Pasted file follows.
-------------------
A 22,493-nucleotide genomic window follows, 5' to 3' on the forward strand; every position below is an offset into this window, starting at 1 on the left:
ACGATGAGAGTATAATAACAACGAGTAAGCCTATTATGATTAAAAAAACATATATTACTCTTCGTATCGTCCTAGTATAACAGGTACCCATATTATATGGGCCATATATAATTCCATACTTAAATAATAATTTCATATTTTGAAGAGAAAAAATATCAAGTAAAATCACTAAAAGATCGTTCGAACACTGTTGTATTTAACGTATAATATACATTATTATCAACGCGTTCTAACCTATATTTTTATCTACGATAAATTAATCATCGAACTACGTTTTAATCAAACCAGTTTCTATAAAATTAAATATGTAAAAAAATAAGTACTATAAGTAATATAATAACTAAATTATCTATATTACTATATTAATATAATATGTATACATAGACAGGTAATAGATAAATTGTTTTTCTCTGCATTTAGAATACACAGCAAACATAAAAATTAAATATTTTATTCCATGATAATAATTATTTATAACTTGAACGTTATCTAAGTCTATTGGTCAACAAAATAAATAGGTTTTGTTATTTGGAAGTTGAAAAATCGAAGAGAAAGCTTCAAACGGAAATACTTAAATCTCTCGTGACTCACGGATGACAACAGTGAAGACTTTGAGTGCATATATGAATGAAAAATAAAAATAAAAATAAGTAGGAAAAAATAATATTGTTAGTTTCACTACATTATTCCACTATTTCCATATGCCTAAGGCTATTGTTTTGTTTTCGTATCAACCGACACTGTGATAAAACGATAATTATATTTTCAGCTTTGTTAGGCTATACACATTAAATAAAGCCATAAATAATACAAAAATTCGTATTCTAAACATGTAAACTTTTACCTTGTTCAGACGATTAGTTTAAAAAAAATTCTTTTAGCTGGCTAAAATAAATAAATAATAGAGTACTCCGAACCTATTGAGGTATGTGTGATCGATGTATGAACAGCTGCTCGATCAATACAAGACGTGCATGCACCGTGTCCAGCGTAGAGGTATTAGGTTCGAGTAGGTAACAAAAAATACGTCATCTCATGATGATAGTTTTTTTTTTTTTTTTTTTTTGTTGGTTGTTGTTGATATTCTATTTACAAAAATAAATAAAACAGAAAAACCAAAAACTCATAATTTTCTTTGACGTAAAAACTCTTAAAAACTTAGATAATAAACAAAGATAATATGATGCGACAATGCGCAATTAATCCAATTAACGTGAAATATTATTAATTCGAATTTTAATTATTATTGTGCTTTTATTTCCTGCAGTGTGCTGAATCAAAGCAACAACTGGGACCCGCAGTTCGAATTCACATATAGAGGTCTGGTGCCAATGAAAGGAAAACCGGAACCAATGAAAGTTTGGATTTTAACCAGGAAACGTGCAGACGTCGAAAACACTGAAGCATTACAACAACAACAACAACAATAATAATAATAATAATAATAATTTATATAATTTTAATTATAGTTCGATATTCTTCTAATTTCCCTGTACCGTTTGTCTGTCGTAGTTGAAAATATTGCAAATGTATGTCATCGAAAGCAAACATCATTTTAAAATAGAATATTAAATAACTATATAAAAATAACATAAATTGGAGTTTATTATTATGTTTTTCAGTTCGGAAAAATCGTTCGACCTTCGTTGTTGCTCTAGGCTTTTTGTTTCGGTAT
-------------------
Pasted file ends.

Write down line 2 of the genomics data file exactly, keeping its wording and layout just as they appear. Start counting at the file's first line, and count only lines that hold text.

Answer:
ACGATGAGAGTATAATAACAACGAGTAAGCCTATTATGATTAAAAAAACATATATTACTCTTCGTATCGTCCTAGTATAACAGGTACCCATATTATATGGGCCATATATAATTCCATACTTAAATAATAATTTCATATTTTGAAGAGAAAAAATATCAAGTAAAATCACTAAAAGATCGTTCGAACACTGTTGTATTTAACGTATAATATACATTATTATCAACGCGTTCTAACCTATATTTTTATCTACGATAAATTAATCATCGAACTACGTTTTAATCAAACCAGTTTCTATAAAATTAAATATGTAAAAAAATAAGTACTATAAGTAATATAATAACTAAATTATCTATATTACTATATTAATATAATATGTATACATAGACAGGTAATAGATAAATTGTTTTTCTCTGCATTTAGAATACACAGCAAACATAAAAATTAAATATTTTATTCCATGATAATAATTATTTATAACTTGAACGTTATCTAAGTCTATTGGTCAACAAAATAAATAGGTTTTGTTATTTGGAAGTTGAAAAATCGAAGAGAAAGCTTCAAACGGAAATACTTAAATCTCTCGTGACTCACGGATGACAACAGTGAAGACTTTGAGTGCATATATGAATGAAAAATAAAAATAAAAATAAGTAGGAAAAAATAATATTGTTAGTTTCACTACATTATTCCACTATTTCCATATGCCTAAGGCTATTGTTTTGTTTTCGTATCAACCGACACTGTGATAAAACGATAATTATATTTTCAGCTTTGTTAGGCTATACACATTAAATAAAGCCATAAATAATACAAAAATTCGTATTCTAAACATGTAAACTTTTACCTTGTTCAGACGATTAGTTTAAAAAAAATTCTTTTAGCTGGCTAAAATAAATAAATAATAGAGTACTCCGAACCTATTGAGGTATGTGTGATCGATGTATGAACAGCTGCTCGATCAATACAAGACGTGCATGCACCGTGTCCAGCGTAGAGGTATTAGGTTCGAGTAGGTAACAAAAAATACGTCATCTCATGATGATAGTTTTTTTTTTTTTTTTTTTTTGTTGGTTGTTGTTGATATTCTATTTACAAAAATAAATAAAACAGAAAAACCAAAAACTCATAATTTTCTTTGACGTAAAAACTCTTAAAAACTTAGATAATAAACAAAGATAATATGATGCGACAATGCGCAATTAATCCAATTAACGTGAAATATTATTAATTCGAATTTTAATTATTATTGTGCTTTTATTTCCTGCAGTGTGCTGAATCAAAGCAACAACTGGGACCCGCAGTTCGAATTCACATATAGAGGTCTGGTGCCAATGAAAGGAAAACCGGAACCAATGAAAGTTTGGATTTTAACCAGGAAACGTGCAGACGTCGAAAACACTGAAGCATTACAACAACAACAACAACAATAATAATAATAATAATAATAATTTATATAATTTTAATTATAGTTCGATATTCTTCTAATTTCCCTGTACCGTTTGTCTGTCGTAGTTGAAAATATTGCAAATGTATGTCATCGAAAGCAAACATCATTTTAAAATAGAATATTAAATAACTATATAAAAATAACATAAATTGGAGTTTATTATTATGTTTTTCAGTTCGGAAAAATCGTTCGACCTTCGTTGTTGCTCTAGGCTTTTTGTTTCGGTAT